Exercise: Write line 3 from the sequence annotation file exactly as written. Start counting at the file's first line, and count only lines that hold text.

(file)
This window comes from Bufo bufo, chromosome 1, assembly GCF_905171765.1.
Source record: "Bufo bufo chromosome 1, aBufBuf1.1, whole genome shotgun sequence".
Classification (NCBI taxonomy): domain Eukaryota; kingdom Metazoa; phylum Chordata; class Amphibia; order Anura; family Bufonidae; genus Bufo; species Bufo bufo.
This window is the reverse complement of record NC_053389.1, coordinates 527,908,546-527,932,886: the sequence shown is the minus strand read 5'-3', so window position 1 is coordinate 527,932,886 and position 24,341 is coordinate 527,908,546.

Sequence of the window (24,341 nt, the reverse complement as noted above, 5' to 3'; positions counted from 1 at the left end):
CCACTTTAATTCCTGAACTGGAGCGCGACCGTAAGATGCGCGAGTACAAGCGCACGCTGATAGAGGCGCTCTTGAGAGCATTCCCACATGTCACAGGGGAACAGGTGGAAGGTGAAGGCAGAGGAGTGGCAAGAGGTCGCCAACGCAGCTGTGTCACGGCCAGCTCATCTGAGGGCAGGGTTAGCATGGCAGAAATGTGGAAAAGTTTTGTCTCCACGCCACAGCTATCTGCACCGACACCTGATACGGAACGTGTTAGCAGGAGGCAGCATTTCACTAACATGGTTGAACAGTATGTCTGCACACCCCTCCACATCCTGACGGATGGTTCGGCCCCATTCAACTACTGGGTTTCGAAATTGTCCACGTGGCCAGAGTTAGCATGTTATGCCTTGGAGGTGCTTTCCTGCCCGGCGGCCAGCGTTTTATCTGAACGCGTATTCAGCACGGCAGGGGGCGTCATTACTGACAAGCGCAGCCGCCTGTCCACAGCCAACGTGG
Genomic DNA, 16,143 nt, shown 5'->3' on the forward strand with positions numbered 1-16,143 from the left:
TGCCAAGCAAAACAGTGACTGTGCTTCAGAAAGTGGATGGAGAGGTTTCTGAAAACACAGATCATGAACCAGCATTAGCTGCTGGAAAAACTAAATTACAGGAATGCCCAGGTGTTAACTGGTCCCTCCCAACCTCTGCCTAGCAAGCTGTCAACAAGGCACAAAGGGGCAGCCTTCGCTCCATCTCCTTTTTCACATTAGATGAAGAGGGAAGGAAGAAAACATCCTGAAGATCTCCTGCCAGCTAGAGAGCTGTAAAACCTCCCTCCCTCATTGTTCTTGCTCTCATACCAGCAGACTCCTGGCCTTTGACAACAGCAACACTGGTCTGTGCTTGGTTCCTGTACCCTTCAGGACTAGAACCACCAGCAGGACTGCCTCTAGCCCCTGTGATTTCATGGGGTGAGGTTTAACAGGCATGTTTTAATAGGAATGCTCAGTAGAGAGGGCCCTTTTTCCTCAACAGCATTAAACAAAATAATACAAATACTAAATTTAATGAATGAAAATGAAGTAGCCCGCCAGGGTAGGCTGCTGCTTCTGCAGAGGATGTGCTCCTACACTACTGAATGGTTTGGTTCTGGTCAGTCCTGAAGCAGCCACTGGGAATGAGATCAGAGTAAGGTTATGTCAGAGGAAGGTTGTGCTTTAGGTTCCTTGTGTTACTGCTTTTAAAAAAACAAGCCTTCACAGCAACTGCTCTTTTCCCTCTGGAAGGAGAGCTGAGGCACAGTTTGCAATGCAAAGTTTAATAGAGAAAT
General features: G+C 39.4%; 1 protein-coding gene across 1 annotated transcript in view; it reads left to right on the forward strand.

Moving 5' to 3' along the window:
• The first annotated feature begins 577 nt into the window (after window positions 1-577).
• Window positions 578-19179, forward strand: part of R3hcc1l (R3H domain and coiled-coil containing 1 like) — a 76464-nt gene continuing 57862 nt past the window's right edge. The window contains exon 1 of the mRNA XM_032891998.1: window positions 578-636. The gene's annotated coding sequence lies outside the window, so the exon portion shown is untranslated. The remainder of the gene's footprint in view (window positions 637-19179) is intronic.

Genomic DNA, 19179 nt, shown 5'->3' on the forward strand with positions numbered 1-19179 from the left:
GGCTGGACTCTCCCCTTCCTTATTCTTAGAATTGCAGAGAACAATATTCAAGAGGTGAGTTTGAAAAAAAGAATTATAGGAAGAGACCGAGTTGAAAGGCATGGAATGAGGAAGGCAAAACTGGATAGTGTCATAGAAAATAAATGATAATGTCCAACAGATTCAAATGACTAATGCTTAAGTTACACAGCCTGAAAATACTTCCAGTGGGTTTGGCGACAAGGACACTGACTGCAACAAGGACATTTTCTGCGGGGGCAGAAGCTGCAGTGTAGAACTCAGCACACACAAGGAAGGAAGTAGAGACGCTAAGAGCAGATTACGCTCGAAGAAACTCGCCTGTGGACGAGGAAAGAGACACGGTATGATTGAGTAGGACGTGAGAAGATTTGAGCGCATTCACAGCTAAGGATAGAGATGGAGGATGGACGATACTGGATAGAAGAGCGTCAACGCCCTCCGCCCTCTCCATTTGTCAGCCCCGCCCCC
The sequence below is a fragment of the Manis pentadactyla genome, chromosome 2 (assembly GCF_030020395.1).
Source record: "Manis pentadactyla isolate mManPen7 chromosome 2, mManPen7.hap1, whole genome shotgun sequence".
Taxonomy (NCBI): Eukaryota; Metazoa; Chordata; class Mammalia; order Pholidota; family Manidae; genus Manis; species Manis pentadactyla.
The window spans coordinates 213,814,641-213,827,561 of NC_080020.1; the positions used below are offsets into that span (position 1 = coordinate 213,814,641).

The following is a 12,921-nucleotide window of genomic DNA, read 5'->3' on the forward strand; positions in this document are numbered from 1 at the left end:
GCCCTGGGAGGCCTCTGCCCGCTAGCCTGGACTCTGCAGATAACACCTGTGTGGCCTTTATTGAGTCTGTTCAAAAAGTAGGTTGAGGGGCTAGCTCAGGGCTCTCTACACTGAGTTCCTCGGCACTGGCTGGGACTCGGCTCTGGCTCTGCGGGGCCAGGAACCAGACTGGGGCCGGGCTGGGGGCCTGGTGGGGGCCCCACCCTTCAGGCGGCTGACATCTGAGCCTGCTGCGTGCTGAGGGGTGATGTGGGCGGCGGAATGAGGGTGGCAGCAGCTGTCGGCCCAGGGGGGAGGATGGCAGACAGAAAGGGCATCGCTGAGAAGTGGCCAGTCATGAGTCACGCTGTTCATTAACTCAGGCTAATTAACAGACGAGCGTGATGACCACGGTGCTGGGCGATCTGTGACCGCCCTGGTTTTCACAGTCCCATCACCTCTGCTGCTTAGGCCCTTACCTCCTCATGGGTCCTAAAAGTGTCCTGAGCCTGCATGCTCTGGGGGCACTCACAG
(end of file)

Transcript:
Classification (NCBI taxonomy): domain Eukaryota; kingdom Metazoa; phylum Chordata; class Amphibia; order Anura; family Bufonidae; genus Bufo; species Bufo bufo.